Specifically, the relevant topics include, but are not limited to:
- BPM in the Cloud, e.g.
- Automated service and virtual resource selection and allocation
- BPM as a platform or software service
- Business process modelling & analytics as a Service
- Load balancing and scheduling of BPM engines/ processes/ process instances/ process tasks
- Process mining in the cloud
- Methods, tools, techniques to design cloud aspects of BPM systems
- Monitoring of processes and process steps running in the cloud
- Scaling of BPM engines/ processes/ process instances/ process tasks
- Security, privacy, and trust in cloud-based BPM
- Change in BPM enactment
- Compliance in BPM enactment
- Flexibility, adaptability and evolution in BPM enactment
- Security, privacy, and trust in BPM enactment
- Socio-technical aspects of BPM enactment
- Standards for BPM enactment
- Ad-hoc and flexible processes
- Cloud-based process enactment
- Event-driven BPM
- Mobile BPM
- Peer-2-Peer BPM
- Best practices, success factors and empirical studies
- New delivery models for BPM, application scenarios
- Reports on use cases within companies and government
- Requirements definition issues for use cases
- Enactment and process mining
The following types of submission are solicited:
- Full paper submissions, describing substantial contributions of novel ongoing work. Full papers should be at most 12 pages long.
- Short paper submissions, describing work in progress. These papers should be at most 6 pages long.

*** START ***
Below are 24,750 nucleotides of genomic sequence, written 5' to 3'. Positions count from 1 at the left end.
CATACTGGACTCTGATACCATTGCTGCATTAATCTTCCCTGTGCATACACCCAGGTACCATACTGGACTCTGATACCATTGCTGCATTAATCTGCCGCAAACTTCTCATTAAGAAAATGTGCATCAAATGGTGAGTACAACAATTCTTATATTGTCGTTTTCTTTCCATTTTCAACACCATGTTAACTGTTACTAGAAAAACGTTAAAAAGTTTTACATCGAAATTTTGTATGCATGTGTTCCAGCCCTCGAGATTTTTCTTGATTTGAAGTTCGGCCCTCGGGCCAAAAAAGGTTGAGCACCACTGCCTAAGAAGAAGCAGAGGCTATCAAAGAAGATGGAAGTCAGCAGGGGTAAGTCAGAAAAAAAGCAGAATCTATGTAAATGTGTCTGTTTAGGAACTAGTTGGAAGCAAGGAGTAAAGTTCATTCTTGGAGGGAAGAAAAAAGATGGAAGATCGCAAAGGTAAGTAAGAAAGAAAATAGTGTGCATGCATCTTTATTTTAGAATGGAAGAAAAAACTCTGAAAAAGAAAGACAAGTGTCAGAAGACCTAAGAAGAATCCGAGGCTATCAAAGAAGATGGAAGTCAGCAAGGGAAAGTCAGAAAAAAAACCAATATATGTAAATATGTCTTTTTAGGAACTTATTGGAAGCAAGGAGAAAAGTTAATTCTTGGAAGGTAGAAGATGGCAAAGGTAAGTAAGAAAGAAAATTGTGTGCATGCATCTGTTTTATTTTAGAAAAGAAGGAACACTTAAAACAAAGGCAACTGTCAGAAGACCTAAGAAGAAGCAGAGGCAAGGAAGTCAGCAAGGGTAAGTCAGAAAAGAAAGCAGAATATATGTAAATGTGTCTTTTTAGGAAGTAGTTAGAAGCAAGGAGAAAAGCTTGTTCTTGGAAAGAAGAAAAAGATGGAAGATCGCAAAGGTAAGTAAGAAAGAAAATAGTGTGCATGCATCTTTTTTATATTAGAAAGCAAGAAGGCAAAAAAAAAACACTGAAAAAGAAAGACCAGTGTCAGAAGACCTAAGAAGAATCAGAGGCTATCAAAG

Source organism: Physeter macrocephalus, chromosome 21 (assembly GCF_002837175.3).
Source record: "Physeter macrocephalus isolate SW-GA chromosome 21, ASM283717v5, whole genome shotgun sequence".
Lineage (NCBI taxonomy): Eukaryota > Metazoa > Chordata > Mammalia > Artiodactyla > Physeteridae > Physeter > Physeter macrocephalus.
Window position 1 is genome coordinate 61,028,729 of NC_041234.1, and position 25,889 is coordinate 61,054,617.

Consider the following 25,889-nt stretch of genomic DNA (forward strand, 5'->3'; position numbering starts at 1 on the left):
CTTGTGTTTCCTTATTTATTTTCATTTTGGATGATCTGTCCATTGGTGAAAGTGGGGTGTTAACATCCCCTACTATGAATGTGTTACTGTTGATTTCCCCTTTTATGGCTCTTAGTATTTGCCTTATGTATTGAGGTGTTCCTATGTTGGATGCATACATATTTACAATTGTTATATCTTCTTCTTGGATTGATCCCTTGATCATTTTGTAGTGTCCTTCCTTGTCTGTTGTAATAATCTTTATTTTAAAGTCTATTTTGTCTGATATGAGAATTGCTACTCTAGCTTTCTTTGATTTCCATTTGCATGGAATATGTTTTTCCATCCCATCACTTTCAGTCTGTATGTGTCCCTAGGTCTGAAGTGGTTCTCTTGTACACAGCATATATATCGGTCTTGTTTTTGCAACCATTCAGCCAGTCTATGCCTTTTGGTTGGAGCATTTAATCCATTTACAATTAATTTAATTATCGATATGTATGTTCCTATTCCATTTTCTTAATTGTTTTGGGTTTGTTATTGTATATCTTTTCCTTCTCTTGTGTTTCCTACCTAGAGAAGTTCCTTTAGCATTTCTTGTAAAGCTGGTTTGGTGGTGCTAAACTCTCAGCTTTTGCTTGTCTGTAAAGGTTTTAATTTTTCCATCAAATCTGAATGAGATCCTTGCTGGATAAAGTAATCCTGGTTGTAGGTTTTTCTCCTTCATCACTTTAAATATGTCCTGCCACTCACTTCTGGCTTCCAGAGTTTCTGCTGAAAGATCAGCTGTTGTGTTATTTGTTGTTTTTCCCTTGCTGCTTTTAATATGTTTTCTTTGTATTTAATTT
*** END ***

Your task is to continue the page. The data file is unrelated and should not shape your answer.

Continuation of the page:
- Use case submissions, describing results from a cloud-based use case. These papers should be at most 6 pages long.
Papers should be submitted in LNBIP format. Papers have to present original research contributions not concurrently submitted elsewhere. The title page must contain a short abstract, a classification of the topics covered, preferably using the list of topics above, and an indication of the submission category (Full Paper/ Short Paper/ Use case).
All workshop papers will be published by Springer as a post-workshop proceedings volume in the series Lecture Notes in Business Information Processing (LNBIP). These proceedings will be made available to all registered participants approximately four months after the workshops, while preliminary proceedings will be distributed during the workshop.
Papers can be uploaded via the submission system of BPM 2015. Please select the Track "3rd International Workshop on Business Process Management Above and Below the Clouds (BPMC’15)" when submitting your paper.
- Deadline for abstract submissions: 29 May 2015
- Deadline for paper submissions: 05 June 2015
- Notification of acceptance: 29 June 2015
- Camera-ready papers due: 20 July 2015
- Workshop: 31 August 2015
- Ingo Weber, ingo (DOT) weber (AT) nicta (DOT) com (DOT) au
- Gero Decker, Signavio
- Schahram Dustdar, Vienna University of Technology
- Nico Herzberg, Hasso-Plattner-Institut für Softwaresystemtechnik GmbH
- Jan Mendling, Wirtschaftsuniversität Wien
- Nicolas Mundbrod, University of Ulm
- Stefanie Rinderle-Ma, University of Vienna
- Philipp Leitner, University of Zurich
- Srikumar Venugopal, University of New South Wales
- Xiwei (Sherry) Xu, NICTA